In other societies, says Mecking, constant berating over health, diet and fitness only engenders feelings of failure – which won’t build the foundations for a happy life. Instead, the Dutch rarely deprive themselves – indeed, she describes them as one of the most “sugar-crazy” groups of people on the planet. But everything is done with an air of accountability and moderation. “The Dutch like to indulge sometimes,” she says. “But responsibly: not too often and not too much.” In addition, the Dutch treat their food with seasonality, which means certain treats are only enjoyed at certain times of the year – not year-round and at the click of a button like in other cultures. Statistically, this attitude has paid off – the Netherlands has one of the highest life expectancies in Europe.
Believe In ‘To Each Their Own’
According to Mecking, a typical Dutch trait is ‘verzuiling’ or pillarisation, more colloquially known as ‘to each their own’. She admits that this tendency to separate hasn’t always encouraged positive divides (indeed, religious segregations in the past would not be looked on favourably these days) but the underlying principle of ‘to each their own’ has fed into the Dutch attitude of ‘live and let live’ and higher levels of tolerance and inclusivity. As Ben Coates, author of Why The Dutch Are Different says: “Everyone has a right to be heard and have an opinion and have that opinion valued, even the children.”
Cherish Your Children While They’re Young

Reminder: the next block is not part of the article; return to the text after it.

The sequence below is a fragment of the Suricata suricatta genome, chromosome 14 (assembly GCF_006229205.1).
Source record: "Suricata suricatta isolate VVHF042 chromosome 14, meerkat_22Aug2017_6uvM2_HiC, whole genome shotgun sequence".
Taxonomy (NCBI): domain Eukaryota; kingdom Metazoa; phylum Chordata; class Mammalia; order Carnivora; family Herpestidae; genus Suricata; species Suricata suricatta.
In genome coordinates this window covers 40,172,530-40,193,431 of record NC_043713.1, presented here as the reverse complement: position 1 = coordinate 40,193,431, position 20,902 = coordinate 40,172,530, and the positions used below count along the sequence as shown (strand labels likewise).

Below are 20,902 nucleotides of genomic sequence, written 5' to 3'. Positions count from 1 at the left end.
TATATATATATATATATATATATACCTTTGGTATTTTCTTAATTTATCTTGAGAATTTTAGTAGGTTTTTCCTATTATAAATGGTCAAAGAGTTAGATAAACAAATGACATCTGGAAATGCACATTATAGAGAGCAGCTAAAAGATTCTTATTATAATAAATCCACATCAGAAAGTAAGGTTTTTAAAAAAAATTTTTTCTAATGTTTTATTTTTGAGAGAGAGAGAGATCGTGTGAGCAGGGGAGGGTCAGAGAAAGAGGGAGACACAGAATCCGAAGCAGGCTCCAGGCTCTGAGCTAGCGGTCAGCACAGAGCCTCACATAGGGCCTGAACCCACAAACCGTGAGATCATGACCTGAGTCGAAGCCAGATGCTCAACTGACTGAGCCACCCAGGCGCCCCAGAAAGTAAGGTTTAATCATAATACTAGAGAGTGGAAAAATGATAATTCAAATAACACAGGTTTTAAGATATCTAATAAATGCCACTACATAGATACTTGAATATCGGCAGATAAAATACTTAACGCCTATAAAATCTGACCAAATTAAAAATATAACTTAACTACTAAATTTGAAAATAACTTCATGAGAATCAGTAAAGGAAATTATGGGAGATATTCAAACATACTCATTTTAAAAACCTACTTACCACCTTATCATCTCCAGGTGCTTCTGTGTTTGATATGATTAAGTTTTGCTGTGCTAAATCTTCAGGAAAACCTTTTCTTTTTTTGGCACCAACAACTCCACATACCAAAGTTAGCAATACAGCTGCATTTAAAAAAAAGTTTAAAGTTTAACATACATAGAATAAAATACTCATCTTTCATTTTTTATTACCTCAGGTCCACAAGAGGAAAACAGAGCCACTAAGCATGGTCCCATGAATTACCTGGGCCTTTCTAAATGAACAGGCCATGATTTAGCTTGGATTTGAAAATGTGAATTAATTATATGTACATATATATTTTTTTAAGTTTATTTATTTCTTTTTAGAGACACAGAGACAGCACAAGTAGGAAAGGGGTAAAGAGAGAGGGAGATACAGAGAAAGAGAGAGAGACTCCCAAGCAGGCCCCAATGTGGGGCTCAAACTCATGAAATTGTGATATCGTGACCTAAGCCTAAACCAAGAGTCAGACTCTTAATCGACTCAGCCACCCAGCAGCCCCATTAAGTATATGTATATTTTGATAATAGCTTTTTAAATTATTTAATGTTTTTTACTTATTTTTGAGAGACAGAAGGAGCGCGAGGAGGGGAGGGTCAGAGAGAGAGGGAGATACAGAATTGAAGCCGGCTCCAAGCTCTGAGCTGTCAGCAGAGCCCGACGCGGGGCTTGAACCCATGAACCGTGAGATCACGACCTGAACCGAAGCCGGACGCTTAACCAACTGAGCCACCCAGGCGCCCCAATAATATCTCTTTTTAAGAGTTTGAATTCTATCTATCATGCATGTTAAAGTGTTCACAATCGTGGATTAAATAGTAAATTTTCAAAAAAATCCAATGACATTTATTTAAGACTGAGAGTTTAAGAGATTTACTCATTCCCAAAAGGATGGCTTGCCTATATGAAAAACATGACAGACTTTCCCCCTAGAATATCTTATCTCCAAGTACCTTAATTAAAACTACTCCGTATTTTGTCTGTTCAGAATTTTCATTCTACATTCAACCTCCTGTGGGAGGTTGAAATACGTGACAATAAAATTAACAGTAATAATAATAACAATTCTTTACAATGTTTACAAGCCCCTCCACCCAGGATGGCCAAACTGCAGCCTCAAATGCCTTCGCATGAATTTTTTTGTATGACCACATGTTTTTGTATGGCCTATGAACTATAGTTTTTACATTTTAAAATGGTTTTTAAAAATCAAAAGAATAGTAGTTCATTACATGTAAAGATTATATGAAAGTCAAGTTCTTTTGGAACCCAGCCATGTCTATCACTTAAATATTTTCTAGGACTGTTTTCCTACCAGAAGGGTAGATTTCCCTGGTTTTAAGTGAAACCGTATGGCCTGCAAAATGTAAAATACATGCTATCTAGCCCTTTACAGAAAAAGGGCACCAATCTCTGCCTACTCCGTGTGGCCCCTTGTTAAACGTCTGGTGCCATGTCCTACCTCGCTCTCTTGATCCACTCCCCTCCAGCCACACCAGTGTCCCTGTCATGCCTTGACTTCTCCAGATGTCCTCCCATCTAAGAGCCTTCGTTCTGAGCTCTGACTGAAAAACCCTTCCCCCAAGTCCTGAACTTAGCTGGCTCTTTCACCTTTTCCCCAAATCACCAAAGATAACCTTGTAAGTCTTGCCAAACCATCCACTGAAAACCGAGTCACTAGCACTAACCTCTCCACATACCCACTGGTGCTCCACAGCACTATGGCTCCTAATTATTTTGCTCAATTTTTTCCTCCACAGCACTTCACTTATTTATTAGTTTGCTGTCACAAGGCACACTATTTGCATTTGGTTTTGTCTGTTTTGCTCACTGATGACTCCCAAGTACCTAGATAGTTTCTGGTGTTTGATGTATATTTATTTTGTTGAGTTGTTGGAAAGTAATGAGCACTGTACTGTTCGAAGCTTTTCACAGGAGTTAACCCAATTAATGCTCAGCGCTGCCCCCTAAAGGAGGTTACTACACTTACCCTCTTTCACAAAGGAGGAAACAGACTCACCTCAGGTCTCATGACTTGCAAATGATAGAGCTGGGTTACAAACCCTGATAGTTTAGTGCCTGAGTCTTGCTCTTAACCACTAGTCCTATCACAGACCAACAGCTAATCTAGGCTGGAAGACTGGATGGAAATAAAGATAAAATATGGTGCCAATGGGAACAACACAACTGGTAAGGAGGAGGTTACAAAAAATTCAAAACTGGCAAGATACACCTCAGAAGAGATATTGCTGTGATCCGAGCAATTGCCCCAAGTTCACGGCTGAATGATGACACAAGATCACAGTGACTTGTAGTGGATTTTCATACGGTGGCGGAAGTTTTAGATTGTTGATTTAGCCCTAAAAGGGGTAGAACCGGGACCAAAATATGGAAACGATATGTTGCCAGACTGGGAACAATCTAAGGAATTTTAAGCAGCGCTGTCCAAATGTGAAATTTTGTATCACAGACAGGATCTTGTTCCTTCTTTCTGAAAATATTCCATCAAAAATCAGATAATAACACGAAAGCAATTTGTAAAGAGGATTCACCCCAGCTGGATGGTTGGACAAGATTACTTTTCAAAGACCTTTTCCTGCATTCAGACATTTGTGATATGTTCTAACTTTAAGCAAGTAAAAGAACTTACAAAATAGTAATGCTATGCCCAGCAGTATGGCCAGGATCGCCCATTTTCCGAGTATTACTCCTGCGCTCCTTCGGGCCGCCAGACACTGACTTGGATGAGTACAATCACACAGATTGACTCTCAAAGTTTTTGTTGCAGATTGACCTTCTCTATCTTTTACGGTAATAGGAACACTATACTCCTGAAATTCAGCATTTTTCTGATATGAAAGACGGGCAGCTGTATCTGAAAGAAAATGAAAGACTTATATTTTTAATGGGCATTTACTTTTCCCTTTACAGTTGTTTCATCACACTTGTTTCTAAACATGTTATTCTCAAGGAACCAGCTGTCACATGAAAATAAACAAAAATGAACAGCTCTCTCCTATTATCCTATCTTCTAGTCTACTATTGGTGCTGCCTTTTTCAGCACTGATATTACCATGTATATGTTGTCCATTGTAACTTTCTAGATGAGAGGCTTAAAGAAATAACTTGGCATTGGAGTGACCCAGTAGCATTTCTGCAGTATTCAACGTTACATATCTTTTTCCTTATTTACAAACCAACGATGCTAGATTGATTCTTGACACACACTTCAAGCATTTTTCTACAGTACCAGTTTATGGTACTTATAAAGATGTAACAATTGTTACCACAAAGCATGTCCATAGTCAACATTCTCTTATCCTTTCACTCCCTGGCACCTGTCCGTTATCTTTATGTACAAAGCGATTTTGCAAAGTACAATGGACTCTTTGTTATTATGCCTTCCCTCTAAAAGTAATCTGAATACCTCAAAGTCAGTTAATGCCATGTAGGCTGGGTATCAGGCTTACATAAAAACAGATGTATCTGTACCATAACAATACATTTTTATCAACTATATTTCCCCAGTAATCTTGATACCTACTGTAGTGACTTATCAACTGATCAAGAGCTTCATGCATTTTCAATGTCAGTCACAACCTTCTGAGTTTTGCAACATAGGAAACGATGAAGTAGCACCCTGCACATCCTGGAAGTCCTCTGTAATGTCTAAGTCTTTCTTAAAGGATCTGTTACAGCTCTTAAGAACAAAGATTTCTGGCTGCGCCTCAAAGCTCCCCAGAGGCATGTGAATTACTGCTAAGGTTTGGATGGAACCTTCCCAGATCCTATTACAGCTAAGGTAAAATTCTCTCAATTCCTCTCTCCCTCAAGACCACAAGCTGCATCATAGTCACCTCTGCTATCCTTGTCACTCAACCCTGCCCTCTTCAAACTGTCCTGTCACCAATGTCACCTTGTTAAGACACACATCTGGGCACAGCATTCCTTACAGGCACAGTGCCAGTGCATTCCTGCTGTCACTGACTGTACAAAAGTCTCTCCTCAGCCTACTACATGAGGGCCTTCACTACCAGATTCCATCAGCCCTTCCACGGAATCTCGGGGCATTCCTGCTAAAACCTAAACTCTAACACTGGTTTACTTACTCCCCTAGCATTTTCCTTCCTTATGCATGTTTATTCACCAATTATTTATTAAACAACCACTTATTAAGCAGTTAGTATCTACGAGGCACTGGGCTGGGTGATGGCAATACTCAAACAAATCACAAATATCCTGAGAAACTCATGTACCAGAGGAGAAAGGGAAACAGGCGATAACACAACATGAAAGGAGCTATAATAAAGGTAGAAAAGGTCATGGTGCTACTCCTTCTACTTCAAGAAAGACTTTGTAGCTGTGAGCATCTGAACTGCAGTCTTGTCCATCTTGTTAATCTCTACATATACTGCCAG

Speaking of children, the way Dutch parents treat their kids directly feeds into their attitude to life, and explains why Dutch children are understood to be some of the happiest in the Western world. “One reason is that the Dutch have such a strong support network in place to help with their children through day care, government-funded child support and paid maternity leave,” explains Mecking. But there’s also something about the way in which they parent their children. Most of the time, says Mecking, you won’t find Dutch parents shouting at their children or telling them off in an angry and public manner. Instead, they try to explain to their kids why the behaviour is unacceptable and ask them questions to see if they understand. Mecking defers to parenting expert Catharina Haverkamp to elaborate: “Dutch people consider childhood to be a very important time,” says Haverkamp. “They have quite romantic ideas about childhood. Be in nature, go outside, be free, explore your life. And these are some of the things that make children in the Netherlands happy.” Beyond that, men in the Netherlands tend to work a four-day week to spend more time with their families, while mealtimes are typically earlier in the evening to ensure parents eat with their kids every day.